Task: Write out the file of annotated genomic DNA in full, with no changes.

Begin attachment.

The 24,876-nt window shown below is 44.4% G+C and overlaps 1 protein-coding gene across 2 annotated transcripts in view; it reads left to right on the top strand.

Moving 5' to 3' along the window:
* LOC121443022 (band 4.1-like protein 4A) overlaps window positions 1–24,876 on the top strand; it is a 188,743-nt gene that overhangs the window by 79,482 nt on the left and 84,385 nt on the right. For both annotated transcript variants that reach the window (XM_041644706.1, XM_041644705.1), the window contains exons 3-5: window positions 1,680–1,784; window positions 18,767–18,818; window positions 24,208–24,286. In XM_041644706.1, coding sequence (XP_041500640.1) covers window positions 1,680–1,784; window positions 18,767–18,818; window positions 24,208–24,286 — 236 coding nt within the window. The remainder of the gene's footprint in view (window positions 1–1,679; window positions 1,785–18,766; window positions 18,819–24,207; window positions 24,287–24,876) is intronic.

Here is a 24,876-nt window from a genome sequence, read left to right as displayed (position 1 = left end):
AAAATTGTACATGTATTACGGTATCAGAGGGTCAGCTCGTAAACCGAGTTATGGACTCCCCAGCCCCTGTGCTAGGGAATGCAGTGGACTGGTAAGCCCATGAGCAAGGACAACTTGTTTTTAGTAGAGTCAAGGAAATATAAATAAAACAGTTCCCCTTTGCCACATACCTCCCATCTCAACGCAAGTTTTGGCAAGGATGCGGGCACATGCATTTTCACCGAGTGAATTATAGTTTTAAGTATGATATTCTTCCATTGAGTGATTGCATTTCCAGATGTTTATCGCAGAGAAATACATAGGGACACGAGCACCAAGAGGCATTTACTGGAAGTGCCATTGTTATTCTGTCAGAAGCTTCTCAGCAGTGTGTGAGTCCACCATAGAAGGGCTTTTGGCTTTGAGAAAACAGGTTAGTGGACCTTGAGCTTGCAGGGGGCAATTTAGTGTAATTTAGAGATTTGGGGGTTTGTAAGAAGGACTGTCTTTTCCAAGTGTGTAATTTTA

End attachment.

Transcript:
The 24,876-nt window shown below is 44.4% G+C and overlaps 1 protein-coding gene across 2 annotated transcripts in view; it reads left to right on the top strand.

Moving 5' to 3' along the window:
* LOC121443022 (band 4.1-like protein 4A) overlaps window positions 1–24,876 on the top strand; it is a 188,743-nt gene that overhangs the window by 79,482 nt on the left and 84,385 nt on the right. For both annotated transcript variants that reach the window (XM_041644706.1, XM_041644705.1), the window contains exons 3-5: window positions 1,680–1,784; window positions 18,767–18,818; window positions 24,208–24,286. In XM_041644706.1, coding sequence (XP_041500640.1) covers window positions 1,680–1,784; window positions 18,767–18,818; window positions 24,208–24,286 — 236 coding nt within the window. The remainder of the gene's footprint in view (window positions 1–1,679; window positions 1,785–18,766; window positions 18,819–24,207; window positions 24,287–24,876) is intronic.

Here is a 24,876-nt window from a genome sequence, read left to right as displayed (position 1 = left end):
AAAATTGTACATGTATTACGGTATCAGAGGGTCAGCTCGTAAACCGAGTTATGGACTCCCCAGCCCCTGTGCTAGGGAATGCAGTGGACTGGTAAGCCCATGAGCAAGGACAACTTGTTTTTAGTAGAGTCAAGGAAATATAAATAAAACAGTTCCCCTTTGCCACATACCTCCCATCTCAACGCAAGTTTTGGCAAGGATGCGGGCACATGCATTTTCACCGAGTGAATTATAGTTTTAAGTATGATATTCTTCCATTGAGTGATTGCATTTCCAGATGTTTATCGCAGAGAAATACATAGGGACACGAGCACCAAGAGGCATTTACTGGAAGTGCCATTGTTATTCTGTCAGAAGCTTCTCAGCAGTGTGTGAGTCCACCATAGAAGGGCTTTTGGCTTTGAGAAAACAGGTTAGTGGACCTTGAGCTTGCAGGGGGCAATTTAGTGTAATTTAGAGATTTGGGGGTTTGTAAGAAGGACTGTCTTTTCCAAGTGTGTAATTTTA